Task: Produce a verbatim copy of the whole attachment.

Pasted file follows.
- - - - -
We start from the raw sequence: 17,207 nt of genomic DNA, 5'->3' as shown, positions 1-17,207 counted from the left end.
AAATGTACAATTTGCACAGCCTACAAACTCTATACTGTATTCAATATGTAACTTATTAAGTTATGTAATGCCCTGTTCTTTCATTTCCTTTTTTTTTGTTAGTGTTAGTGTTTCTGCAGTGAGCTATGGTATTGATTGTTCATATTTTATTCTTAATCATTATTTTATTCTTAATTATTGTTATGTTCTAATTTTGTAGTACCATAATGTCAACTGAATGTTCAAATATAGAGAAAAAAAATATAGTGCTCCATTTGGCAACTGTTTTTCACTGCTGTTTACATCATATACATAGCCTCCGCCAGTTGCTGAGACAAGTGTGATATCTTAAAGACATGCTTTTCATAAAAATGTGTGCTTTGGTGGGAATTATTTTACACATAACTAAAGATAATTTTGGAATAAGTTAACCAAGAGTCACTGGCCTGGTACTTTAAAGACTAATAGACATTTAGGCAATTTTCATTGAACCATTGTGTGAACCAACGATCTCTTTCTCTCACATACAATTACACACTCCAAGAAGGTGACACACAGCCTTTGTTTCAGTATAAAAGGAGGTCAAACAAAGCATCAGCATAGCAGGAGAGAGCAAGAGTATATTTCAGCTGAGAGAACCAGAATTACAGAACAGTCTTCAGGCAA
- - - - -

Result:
We start from the raw sequence: 17,207 nt of genomic DNA, 5'->3' as shown, positions 1-17,207 counted from the left end.
AAATGTACAATTTGCACAGCCTACAAACTCTATACTGTATTCAATATGTAACTTATTAAGTTATGTAATGCCCTGTTCTTTCATTTCCTTTTTTTTTGTTAGTGTTAGTGTTTCTGCAGTGAGCTATGGTATTGATTGTTCATATTTTATTCTTAATCATTATTTTATTCTTAATTATTGTTATGTTCTAATTTTGTAGTACCATAATGTCAACTGAATGTTCAAATATAGAGAAAAAAAATATAGTGCTCCATTTGGCAACTGTTTTTCACTGCTGTTTACATCATATACATAGCCTCCGCCAGTTGCTGAGACAAGTGTGATATCTTAAAGACATGCTTTTCATAAAAATGTGTGCTTTGGTGGGAATTATTTTACACATAACTAAAGATAATTTTGGAATAAGTTAACCAAGAGTCACTGGCCTGGTACTTTAAAGACTAATAGACATTTAGGCAATTTTCATTGAACCATTGTGTGAACCAACGATCTCTTTCTCTCACATACAATTACACACTCCAAGAAGGTGACACACAGCCTTTGTTTCAGTATAAAAGGAGGTCAAACAAAGCATCAGCATAGCAGGAGAGAGCAAGAGTATATTTCAGCTGAGAGAACCAGAATTACAGAACAGTCTTCAGGCAA